to have all of that potential lost forever.
I think of Atlantis, of Númenor, of ancient Greece, of Babylon. But I
also think of post-medieval Europe. And I cannot help but feel a cold
chill run down my spine whenever I hear about skyrocketing modern
divorce rates. Or when I hear about fewer and fewer babies being born
today in Italy, in France, in Spain, in Portugal.
A world without new life is a sick and dying world. And when we make
it more and more difficult for young lovers to wed and to raise their
children, regardless of whether it is due to taxes, or rampant
materialism, or anti-life agendas, or God knows what else, what is
important is that something is wrong. Something is deeply, horribly
And it seems to me that we won't ever understand what is wrong without
looking _along_ the problem rather than at it. Perhaps this
disturbance in our collective conscience will prod us _not_ to try for
a quick fix, but to ponder deeply and to try to understand how we have
gotten onto the road we're on; this so that we might reverse our steps
and find our way back onto firmer ground.
The wild bees remain abundant. Although I miss having my own colonies
to watch over, I am satisfied in knowing that the bees themselves have
found a way forward. And maybe they are thriving in the wild now
because a greater steward than I has them under His protection. And
that is a comforting thought, as I watch the tulip poplar petals fall
Nai Eru lye mánata (may God bless you)
- I've completed and added five new paintings to my website. These
o A new "fairy tale" painting entitled "The Repentant Dragon":
o A Tolkien image of Glorfindel entitled "The Search for Frodo":
o Another Tolkien image of "The White Tree of Gondor":
o A third Tolkien image depicting the Wizards Vale "After the
o And, finally, a painting inspired by a medieval legend entitled
- I have added a new button to my website for a "Newest Works"
gallery. On it you can view the last 16 paintings I've completed,
regardless of the gallery in which they reside. You can reach the
"Newest Works" gallery by clicking the following:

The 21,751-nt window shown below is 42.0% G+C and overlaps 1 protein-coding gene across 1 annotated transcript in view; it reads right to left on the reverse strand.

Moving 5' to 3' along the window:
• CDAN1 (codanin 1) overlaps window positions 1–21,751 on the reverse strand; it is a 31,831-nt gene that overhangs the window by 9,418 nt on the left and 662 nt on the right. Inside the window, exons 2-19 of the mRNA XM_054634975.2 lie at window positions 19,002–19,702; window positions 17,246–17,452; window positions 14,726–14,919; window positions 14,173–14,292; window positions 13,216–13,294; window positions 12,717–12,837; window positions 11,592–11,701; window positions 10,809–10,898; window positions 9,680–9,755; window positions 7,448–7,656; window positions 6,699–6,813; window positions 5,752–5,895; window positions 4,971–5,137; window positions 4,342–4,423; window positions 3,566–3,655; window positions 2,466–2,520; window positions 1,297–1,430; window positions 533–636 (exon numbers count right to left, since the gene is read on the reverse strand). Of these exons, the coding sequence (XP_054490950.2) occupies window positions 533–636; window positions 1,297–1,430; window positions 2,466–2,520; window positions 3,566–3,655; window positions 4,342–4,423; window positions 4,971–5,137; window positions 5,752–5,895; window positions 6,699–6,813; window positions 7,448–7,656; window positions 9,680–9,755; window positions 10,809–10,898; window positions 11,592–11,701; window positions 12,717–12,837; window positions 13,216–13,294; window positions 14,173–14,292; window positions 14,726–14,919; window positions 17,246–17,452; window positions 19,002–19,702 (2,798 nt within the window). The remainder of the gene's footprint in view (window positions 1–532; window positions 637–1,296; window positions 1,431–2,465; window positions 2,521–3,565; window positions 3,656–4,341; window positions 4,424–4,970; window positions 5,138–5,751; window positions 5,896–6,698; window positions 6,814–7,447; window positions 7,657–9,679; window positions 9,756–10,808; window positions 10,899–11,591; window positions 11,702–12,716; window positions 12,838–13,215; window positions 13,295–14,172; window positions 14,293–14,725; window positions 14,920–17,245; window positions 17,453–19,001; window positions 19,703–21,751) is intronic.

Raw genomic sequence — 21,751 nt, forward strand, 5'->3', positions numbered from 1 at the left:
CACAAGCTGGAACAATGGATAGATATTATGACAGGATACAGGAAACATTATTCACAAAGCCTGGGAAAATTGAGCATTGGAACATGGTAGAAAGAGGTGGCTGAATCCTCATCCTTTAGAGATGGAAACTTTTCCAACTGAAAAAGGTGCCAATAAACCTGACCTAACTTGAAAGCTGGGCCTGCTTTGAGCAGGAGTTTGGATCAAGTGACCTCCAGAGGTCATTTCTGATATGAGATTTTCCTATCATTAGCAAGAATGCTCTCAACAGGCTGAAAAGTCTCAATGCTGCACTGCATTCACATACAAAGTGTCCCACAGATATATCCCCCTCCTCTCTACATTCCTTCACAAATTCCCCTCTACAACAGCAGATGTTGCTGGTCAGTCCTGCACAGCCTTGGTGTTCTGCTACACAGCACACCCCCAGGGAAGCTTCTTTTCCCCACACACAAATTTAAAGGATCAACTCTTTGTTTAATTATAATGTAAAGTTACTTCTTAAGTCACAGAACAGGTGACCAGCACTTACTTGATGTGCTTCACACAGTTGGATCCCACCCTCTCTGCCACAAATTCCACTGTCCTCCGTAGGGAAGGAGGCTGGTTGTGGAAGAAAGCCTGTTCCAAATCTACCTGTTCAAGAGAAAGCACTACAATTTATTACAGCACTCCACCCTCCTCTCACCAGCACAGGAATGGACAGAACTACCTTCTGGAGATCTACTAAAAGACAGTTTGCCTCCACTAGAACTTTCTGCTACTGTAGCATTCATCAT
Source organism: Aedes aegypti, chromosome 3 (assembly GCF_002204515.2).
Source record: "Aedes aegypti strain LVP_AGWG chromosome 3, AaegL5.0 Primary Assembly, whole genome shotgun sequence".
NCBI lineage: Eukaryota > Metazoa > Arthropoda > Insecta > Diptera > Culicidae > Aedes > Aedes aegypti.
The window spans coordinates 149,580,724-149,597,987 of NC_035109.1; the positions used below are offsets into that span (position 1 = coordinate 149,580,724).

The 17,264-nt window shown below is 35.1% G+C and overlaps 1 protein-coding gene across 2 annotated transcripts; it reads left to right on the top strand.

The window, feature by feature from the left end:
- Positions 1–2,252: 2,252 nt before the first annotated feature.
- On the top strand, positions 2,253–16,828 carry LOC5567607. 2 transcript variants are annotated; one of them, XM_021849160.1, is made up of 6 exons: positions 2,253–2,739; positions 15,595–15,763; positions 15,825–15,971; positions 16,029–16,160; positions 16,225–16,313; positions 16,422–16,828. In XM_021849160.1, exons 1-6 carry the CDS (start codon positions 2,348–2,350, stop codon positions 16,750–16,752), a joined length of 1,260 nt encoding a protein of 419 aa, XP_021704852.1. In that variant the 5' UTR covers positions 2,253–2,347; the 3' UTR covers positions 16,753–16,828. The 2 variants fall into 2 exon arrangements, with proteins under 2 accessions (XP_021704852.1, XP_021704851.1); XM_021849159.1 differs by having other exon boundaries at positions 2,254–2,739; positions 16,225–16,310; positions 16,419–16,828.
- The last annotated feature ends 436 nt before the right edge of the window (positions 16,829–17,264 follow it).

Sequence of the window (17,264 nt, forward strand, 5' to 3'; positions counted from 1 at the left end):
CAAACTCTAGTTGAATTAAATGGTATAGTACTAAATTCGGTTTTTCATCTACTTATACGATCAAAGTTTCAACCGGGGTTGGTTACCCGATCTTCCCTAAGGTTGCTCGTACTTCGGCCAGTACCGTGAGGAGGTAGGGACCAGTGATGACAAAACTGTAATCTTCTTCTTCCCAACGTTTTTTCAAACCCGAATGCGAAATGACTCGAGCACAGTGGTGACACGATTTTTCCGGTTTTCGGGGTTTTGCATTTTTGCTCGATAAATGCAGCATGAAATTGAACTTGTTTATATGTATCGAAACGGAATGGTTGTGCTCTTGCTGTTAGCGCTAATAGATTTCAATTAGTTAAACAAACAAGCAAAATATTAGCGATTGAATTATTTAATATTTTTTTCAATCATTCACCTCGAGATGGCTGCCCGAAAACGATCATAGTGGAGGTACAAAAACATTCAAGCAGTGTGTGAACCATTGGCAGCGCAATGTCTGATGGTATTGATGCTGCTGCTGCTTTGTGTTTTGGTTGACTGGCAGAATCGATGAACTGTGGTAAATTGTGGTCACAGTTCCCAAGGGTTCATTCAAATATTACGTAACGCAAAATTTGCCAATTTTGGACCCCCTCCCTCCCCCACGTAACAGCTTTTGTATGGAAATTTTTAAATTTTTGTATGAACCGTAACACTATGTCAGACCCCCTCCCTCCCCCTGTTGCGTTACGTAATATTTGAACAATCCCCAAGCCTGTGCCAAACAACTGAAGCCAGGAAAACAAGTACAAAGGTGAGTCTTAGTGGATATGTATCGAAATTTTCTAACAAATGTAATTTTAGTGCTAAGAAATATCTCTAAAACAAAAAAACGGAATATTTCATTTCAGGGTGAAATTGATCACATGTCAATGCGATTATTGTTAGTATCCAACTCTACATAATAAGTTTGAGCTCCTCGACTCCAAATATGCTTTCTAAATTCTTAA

- Divining Divinity, the first book of verse by Joseph Pearce, is now
available from www.Amazon.com. Joseph is a world-renowned biographer
of J.R.R. Tolkien, C.S. Lewis, G.K. Chesterton, Shakespeare, and many
others, in addition to being editor of the St. Austin Review (StAR). I
was privileged to have worked with him to develop illustrations for
each of his poems, and Leslie Kaufmann did a magnificent job of
pulling our efforts together into a sparkling jewel of a book. This is
the book that I highlighted in my talk at "Castles in the Mist", and
it is now available. If you'd like a copy signed by me, please drop me
- The latest (May/June 2008) issue of the St. Austin Review (please
) will focus on 20th Century
authors, and it includes a number of my sketches, plus one of my Lord
of the Rings paintings ("The Bridge of Khazad-Dum") on the cover (see
). It's a great read, perhaps despite my input
- I will be a guest of honor at the upcoming Tolkien celebration, "A
Long-Expected Party" (ALEP) in Kentucky in September, 2008. I was also
delighted to have been able to develop one of the logos used for the
event. You can see it on my website at:
. The official website for ALEP (and registration info) can be found
- ADC Books now has an online catalog featuring Tolkien-themed
original paintings and prints from Ted Nasmith, Ruth Lacon, and
myself. In addition, you'll find collectible items and rare books
featured in their catalog. Please take a look at www.adcbooks.co.uk.
- You can see pictures taken by me and other folks at the "Castles in
the Mist" exhibit in Moreton in Marsh in April, 2008 by going to
www.photobucket.com and searching for username "threefarthingstone".
Or, you can click on the following link: